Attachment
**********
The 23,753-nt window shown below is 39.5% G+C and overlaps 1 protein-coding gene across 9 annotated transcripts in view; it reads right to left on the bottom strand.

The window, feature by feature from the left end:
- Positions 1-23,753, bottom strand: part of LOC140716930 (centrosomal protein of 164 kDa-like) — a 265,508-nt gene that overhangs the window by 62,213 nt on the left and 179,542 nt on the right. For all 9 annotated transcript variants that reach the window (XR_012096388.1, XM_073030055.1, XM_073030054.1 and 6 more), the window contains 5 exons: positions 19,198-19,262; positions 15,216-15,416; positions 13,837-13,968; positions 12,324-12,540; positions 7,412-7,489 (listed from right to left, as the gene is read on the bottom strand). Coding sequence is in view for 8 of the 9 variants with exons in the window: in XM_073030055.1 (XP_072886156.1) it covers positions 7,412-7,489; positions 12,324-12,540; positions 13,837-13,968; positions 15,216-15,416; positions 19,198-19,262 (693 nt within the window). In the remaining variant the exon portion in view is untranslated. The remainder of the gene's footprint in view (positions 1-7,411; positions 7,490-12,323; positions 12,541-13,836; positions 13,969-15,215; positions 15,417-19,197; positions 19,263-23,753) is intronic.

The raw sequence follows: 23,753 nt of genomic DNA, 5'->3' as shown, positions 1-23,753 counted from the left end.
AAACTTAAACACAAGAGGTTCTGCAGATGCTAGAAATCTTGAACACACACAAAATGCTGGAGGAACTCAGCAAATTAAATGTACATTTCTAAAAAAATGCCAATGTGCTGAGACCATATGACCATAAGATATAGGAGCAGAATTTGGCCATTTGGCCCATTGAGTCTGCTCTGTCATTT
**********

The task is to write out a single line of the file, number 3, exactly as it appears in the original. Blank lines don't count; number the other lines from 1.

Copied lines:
- Positions 1-23,753, bottom strand: part of LOC140716930 (centrosomal protein of 164 kDa-like) — a 265,508-nt gene that overhangs the window by 62,213 nt on the left and 179,542 nt on the right. For all 9 annotated transcript variants that reach the window (XR_012096388.1, XM_073030055.1, XM_073030054.1 and 6 more), the window contains 5 exons: positions 19,198-19,262; positions 15,216-15,416; positions 13,837-13,968; positions 12,324-12,540; positions 7,412-7,489 (listed from right to left, as the gene is read on the bottom strand). Coding sequence is in view for 8 of the 9 variants with exons in the window: in XM_073030055.1 (XP_072886156.1) it covers positions 7,412-7,489; positions 12,324-12,540; positions 13,837-13,968; positions 15,216-15,416; positions 19,198-19,262 (693 nt within the window). In the remaining variant the exon portion in view is untranslated. The remainder of the gene's footprint in view (positions 1-7,411; positions 7,490-12,323; positions 12,541-13,836; positions 13,969-15,215; positions 15,417-19,197; positions 19,263-23,753) is intronic.